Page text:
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J Am Vet Med Assoc. 2008 Aug 15;233(4):586-9. doi: 10.2460/javma.233.4.586.

Evaluation of inciting causes, alternative targets, and risk factors associated with redirected aggression in cats.

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  • 1School of Veterinary Medicine, Autonomous University of Barcelona, Bellaterra (Cerdanyola del Vallés) 08193, Spain.



To identify inciting causes, alternative targets, and risk factors associated with redirected aggression in cats.


Case-control study.


19 cats with a history of redirected aggression and 64 cats with no such history.


Medical records were reviewed to identify cats evaluated for problems with redirected aggression (case cats), in which the primary inciting stimulus and alternative target of aggression were clearly identifiable. Data obtained from the records and from follow-up interviews included details about the cats and incidents of redirected aggression. Owners of control cats were interviewed via telephone to obtain similar information on their cats.


22 incidents of redirected aggression were reported for the 19 case cats. In 95% of those incidents, loud noises or interactions with other cats were identified as the inciting stimuli. Case cats most commonly redirected their aggression toward the owner, followed by another cat living in the same household. Compared with control cats, case cats were more likely to have a sound phobia but were less likely to be outdoor cats. In addition, case cats were more likely to be from small households (<or= 2 people) than were control cats. In most situations, case cats had adopted a defensive body posture immediately before the incident of redirected aggression, which suggested that the underlying motivation was fear.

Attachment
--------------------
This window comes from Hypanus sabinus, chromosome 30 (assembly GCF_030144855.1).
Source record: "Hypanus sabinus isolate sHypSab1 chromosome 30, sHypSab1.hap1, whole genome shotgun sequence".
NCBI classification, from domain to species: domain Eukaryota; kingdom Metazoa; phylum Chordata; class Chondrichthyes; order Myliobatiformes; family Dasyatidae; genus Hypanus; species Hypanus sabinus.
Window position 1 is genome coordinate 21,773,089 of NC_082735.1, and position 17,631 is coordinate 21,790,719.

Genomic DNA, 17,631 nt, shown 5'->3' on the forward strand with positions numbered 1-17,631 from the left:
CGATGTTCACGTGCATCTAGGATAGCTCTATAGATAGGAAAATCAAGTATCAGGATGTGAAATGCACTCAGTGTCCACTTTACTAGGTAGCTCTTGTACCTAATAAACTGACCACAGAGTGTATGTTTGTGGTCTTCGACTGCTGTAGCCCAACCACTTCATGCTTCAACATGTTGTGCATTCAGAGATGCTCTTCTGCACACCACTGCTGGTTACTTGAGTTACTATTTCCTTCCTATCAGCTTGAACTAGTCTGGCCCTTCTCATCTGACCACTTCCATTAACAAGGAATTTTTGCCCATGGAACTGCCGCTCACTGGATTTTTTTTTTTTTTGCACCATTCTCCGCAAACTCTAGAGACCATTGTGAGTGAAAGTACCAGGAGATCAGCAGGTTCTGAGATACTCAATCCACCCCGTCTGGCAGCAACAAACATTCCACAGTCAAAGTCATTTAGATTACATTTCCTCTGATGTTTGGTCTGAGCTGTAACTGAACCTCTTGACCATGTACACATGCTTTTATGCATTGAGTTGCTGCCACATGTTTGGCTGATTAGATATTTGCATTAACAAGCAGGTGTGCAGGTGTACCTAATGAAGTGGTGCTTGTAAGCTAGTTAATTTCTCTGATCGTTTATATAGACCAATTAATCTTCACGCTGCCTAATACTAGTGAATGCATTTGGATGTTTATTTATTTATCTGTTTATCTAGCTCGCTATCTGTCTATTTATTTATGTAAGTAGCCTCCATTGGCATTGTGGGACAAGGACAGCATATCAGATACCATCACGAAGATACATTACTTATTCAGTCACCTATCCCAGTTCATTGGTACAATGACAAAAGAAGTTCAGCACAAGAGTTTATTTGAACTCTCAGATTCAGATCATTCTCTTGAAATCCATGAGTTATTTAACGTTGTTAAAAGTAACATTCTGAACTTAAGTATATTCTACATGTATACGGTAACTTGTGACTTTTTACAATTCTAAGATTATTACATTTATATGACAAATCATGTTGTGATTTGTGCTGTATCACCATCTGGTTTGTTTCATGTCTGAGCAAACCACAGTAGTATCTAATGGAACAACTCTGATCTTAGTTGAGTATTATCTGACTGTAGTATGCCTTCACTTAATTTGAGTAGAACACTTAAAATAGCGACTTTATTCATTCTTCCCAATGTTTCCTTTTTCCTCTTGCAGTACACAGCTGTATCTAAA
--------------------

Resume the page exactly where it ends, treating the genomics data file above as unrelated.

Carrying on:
Fear was likely the most common motivation for redirected aggression in the cats of this report. To reduce the risk of redirected aggression, veterinarians should encourage owners to socialize kittens and habituate them to novel objects and sounds.

[PubMed - indexed for MEDLINE]
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